I've been going deep into the "app store" rabbit hole lately. Here are my current thoughts on how nostr could improve the experience for both users and developers.
Sharing it here to gauge... are these problems worth fixing? What am I missing?
There are four angles from which I want to discuss this topic: discoverability, security, reputation and monetization.
The app store model, a curated catalog of applications, addresses these in various ways and is by far the most common distribution method.
Google Play Store and Apple App Store lead the pack with around 95% market share outside of China. Along with other Android stores (Amazon Store, Samsung Galaxy Store) and the Microsoft Store, they are the major proprietary, closed-source stores. They control every link in the distribution chain.
Open source stores work a bit differently. The store UI can manage apps from multiple repositories. For the most part, though, they are used with the default one: F-Droid (Android) with their official repo, Snap (Ubuntu Linux) with Snapcraft, Flatpak (Linux) with Flathub.
App stores are the only realistic method to distribute applications to humans at scale, but current implementations have important shortfalls. They are all, in varying degrees, trusted third parties offering convenience at the expense of sovereignty in different ways.
High-quality search, trending lists, and recommendations are important factors for app discovery.
The main stores are tightly integrated with their respective operating systems so they are the users default go-to. This creates a strong incentive for developers to publish there, and this results in a rich app ecosystem.
But centralization has its problems. The algorithms of these stores may prioritize promoting content, displaying ads or making it difficult to discover niche apps. They regularly censor due to state regulations and corporate agendas. (Or just for some random reason).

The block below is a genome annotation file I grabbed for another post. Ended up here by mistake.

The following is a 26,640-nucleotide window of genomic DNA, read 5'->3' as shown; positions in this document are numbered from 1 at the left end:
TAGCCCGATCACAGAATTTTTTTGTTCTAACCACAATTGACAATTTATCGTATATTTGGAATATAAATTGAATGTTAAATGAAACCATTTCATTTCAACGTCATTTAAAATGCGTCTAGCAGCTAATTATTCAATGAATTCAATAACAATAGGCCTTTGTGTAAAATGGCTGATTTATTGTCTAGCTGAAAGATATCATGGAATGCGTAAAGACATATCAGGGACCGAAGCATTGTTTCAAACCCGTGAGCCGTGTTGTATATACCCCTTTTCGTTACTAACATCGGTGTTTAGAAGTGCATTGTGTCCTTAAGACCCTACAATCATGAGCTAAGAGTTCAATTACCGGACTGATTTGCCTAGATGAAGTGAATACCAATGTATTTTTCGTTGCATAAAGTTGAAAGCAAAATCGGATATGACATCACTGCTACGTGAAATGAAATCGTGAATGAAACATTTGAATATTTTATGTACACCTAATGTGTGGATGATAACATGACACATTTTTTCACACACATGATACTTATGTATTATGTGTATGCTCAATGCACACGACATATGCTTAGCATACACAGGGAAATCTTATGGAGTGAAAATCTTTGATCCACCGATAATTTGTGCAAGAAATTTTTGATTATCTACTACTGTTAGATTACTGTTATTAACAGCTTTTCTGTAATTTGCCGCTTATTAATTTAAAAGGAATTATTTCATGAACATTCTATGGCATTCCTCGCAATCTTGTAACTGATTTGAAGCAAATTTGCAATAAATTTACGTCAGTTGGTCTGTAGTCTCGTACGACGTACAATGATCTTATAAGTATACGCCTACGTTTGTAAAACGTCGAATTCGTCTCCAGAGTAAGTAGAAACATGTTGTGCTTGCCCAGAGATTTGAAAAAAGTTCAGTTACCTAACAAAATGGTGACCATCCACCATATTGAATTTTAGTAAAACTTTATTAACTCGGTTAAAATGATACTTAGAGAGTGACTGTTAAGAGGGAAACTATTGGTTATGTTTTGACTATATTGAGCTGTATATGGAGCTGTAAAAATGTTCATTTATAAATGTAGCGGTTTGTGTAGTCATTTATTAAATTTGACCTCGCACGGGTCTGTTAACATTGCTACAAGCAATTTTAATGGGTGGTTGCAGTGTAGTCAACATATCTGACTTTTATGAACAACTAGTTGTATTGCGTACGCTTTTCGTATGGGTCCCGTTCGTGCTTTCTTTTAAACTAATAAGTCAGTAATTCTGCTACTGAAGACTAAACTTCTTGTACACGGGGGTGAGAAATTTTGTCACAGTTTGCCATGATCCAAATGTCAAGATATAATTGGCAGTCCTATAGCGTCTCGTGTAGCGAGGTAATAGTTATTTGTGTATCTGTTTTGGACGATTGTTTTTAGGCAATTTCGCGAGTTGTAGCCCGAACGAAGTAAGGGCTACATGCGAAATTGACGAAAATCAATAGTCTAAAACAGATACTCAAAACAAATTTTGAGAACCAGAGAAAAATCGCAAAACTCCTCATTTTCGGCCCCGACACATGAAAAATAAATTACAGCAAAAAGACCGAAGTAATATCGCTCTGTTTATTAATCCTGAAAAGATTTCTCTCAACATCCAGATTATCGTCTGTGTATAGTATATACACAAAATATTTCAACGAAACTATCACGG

The iOS App Store is the most problematic of all. There are no alternative ways of installing apps other than going through tedious hoops. The recent third-party app store changes in the EU is a complete larp: "marketplaces" must still get permission from Apple and only a single version of an app across different stores is allowed.
Open stores do not censor and anyone can add their own repository, but this extra step also hurts discoverability.
One can of course find apps outside the realm of an app store, for instance from links shared in social media. (I'll further discuss the direct download approach in the Security section.)
Furthermore, major stores are split in countries/regions due to legal or regulatory requirements, so apps available in one area may be invisible in another. Enabling localized content may improve discoverability because of the increased cultural relevance.
An app store on nostr, on the other hand, could leverage (borderless) social connections which is way more relevant than a geographic silo. Discovering new apps could become more like getting personalized recommendations from your friends as opposed to browsing a generic list created by minions at a faceless corporation.
Other handy features such as NIP-51 could bring curated app lists to one-click bulk install (à la Ninite), both as personal backup or as recommendations.
Here I'd like to talk about a few key aspects separately.
- Transmission security: Checking file integrity via digital signatures to prevent tampering
- Application security: Scanning packages for malware and enforcing OS-level runtime security
- Privacy: Preventing private information or metadata leakage
Apple and Google prevent in-transit attacks through public key infrastructure (PKI). They provide developers with signing certificates, in addition to controlling app store front-ends, domains and file servers.
On Android, signing keys are pinned upon first installation and are enforced on all subsequent updates, along with a mechanism for key rotation. This is the SSH model, also known as TOFU (Trust On First Use).
While it's possible to add custom repositories, F-Droid builds from source tarballs, hosts and self-signs all but a few packages in their official repo. This has an important downside: you now need to trust them not only on the initial install but on every single update. F-Droid does not build non-free software and has a host of other issues.
IzzyOnDroid is probably the most popular F-Droid alternative repository, focused on providing a curated list of APKs excluded from F-Droid official. The main difference between these repos is that Izzy hosts APKs signed by developers.
Obtainium is closer to the Izzy approach. It offers no curation but removes one trust layer as packages can be fetched directly from developers' source repositories. Signature verification is not yet implemented so for now you need to fully trust the host (mostly Github run on Microsoft infrastructure). AppVerifier is the proposed integration: a step in the good direction but yet another centralized solution relying on certificate hashes rather than developer signatures.